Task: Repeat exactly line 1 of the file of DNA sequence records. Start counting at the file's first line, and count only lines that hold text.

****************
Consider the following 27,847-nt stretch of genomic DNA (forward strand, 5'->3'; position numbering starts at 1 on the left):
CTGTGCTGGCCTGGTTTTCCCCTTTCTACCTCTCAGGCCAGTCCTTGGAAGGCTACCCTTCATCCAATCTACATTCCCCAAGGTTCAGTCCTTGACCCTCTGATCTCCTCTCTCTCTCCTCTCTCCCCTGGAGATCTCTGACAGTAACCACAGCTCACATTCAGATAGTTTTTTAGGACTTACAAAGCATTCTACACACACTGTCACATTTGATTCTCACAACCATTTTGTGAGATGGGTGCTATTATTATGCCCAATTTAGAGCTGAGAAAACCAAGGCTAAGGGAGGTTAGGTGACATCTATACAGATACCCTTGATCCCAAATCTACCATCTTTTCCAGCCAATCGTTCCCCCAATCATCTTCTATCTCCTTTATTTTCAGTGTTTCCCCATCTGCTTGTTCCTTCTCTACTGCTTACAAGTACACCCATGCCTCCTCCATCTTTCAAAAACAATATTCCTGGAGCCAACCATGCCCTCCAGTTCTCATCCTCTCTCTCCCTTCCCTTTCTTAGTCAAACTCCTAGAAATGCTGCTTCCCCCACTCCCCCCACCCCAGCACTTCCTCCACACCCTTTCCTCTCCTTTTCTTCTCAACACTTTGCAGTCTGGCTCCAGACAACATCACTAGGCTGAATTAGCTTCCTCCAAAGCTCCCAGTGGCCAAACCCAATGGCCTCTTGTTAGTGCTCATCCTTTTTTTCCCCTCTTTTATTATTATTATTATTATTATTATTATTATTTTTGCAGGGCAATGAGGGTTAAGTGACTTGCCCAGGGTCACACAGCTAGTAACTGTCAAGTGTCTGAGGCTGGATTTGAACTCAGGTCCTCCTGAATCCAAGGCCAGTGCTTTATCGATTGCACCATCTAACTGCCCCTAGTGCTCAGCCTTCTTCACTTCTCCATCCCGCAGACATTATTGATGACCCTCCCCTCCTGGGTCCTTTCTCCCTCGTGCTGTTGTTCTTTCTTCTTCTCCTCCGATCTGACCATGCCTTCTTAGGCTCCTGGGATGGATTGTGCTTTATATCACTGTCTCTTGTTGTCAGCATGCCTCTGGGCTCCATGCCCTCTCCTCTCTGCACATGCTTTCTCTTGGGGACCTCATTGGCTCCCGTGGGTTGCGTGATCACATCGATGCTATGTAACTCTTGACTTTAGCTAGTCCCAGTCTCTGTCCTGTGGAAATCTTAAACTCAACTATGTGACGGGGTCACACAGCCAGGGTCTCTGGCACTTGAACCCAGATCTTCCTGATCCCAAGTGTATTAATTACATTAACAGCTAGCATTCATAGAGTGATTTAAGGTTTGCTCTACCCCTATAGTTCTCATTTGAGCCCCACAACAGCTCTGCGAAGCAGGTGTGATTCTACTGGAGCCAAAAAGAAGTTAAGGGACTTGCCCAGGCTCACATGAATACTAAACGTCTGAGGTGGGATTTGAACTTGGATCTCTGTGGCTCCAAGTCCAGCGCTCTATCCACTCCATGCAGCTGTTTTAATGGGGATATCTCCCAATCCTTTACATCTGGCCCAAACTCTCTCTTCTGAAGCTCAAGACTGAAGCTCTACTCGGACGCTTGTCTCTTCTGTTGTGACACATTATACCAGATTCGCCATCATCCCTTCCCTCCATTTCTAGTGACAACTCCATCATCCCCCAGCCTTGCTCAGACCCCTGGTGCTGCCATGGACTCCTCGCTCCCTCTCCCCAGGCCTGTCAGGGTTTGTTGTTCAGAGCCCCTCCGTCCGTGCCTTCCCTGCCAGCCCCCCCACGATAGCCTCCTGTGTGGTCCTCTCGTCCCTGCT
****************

Consider the following 27,847-nt stretch of genomic DNA (forward strand, 5'->3'; position numbering starts at 1 on the left):